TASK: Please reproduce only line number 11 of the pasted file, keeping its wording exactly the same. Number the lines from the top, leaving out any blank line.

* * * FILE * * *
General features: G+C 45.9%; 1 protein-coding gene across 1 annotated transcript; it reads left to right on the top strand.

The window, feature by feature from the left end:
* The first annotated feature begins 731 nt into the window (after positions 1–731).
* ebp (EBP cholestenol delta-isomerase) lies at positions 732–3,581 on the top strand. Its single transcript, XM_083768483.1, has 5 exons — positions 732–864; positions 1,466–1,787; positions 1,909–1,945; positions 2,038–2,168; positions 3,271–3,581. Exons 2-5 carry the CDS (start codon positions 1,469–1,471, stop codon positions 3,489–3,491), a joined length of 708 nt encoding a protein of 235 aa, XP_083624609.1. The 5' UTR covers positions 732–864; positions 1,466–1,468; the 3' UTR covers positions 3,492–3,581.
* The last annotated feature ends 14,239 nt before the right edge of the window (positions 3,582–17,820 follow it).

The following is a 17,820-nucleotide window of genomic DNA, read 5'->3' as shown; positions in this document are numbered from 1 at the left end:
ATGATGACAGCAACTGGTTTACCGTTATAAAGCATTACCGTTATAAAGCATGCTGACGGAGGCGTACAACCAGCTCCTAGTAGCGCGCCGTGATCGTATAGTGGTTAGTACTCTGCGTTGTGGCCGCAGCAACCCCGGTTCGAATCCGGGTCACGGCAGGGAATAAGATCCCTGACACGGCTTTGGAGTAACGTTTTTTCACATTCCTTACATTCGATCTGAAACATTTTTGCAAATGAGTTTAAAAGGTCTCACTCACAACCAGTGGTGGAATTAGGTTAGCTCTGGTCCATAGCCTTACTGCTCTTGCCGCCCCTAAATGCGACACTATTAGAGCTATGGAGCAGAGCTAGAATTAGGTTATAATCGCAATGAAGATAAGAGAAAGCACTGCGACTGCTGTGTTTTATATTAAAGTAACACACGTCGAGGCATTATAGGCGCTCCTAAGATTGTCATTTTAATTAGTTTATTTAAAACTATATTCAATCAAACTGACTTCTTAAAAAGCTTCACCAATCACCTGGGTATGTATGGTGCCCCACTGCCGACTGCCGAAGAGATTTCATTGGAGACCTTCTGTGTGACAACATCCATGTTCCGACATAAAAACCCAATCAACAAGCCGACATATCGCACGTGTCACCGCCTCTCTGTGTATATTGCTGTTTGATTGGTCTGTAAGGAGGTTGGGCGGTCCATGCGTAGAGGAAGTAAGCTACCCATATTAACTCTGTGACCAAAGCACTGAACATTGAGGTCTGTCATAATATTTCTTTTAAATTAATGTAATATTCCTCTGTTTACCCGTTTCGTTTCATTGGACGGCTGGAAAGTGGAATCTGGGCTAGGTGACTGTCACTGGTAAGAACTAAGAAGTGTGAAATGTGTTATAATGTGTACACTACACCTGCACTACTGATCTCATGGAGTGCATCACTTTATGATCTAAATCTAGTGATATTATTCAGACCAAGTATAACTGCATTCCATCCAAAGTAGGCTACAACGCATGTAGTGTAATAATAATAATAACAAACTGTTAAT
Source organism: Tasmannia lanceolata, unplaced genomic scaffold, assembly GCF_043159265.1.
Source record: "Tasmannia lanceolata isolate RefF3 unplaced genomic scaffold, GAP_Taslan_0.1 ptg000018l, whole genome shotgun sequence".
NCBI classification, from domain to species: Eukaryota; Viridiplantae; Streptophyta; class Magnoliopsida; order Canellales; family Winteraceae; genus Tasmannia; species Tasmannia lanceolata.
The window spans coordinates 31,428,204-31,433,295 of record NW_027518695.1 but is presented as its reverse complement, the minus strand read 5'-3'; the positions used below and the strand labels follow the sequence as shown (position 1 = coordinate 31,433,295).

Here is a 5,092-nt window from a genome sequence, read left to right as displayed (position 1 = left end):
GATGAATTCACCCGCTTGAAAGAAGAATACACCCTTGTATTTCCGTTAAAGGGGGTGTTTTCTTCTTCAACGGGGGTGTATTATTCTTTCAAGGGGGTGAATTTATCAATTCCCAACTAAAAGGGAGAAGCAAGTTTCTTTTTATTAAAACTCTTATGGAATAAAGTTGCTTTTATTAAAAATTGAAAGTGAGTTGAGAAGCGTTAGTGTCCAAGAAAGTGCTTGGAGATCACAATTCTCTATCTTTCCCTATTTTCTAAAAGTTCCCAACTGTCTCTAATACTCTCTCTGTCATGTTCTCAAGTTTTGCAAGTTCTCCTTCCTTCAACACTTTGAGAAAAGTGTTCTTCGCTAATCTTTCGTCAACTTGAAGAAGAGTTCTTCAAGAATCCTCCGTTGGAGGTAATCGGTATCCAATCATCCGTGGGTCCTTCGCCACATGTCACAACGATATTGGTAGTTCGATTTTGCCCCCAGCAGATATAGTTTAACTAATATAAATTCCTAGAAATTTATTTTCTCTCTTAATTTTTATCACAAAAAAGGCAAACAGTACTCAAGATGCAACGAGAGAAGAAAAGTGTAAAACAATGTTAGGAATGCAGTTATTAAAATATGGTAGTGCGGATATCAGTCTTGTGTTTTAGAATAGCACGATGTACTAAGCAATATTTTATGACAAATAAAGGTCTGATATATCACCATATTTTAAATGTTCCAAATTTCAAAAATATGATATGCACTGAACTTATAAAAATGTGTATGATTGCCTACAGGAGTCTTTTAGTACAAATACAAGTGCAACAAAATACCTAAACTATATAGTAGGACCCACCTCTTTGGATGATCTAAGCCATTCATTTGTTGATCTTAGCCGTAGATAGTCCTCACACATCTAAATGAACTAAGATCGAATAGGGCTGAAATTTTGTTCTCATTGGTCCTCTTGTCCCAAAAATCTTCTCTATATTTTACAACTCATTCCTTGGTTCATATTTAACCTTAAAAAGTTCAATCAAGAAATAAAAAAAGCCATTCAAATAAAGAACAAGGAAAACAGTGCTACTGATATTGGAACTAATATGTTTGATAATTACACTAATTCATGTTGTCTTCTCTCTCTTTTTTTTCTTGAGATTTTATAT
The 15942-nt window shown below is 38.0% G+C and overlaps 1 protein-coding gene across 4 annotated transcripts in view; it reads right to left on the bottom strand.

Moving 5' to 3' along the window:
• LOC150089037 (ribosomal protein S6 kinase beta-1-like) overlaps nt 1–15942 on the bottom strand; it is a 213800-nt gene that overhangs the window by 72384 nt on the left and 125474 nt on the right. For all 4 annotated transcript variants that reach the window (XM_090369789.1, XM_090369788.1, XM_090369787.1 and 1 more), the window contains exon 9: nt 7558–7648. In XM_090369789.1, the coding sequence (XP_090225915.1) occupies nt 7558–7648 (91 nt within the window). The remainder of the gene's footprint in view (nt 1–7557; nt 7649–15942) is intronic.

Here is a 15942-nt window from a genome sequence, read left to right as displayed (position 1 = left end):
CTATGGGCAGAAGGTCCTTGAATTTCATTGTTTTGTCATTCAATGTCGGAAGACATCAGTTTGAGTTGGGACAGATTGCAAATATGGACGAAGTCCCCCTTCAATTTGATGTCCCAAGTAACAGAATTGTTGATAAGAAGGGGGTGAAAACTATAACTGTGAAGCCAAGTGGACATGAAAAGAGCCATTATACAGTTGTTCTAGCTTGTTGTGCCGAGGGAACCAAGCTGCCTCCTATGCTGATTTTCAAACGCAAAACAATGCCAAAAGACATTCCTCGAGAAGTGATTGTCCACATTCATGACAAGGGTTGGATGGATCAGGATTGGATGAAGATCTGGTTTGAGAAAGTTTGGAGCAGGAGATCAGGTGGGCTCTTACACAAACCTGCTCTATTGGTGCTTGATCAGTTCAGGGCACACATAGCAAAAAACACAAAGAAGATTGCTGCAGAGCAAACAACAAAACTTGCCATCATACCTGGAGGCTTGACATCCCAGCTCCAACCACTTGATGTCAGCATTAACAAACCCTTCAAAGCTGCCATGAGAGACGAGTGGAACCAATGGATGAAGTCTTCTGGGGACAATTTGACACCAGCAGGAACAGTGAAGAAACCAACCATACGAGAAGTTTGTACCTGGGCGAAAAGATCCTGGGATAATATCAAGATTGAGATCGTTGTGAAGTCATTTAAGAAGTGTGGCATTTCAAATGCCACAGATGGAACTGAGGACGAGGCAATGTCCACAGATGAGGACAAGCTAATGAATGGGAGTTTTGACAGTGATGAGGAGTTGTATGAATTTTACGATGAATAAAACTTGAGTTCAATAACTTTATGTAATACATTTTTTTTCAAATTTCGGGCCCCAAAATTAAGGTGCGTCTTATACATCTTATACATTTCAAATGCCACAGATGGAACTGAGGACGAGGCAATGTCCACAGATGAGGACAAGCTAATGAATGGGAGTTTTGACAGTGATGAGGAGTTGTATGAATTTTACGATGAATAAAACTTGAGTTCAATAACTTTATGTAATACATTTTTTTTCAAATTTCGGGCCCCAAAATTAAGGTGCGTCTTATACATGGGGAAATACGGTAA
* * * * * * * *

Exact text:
The window spans coordinates 31,428,204-31,433,295 of record NW_027518695.1 but is presented as its reverse complement, the minus strand read 5'-3'; the positions used below and the strand labels follow the sequence as shown (position 1 = coordinate 31,433,295).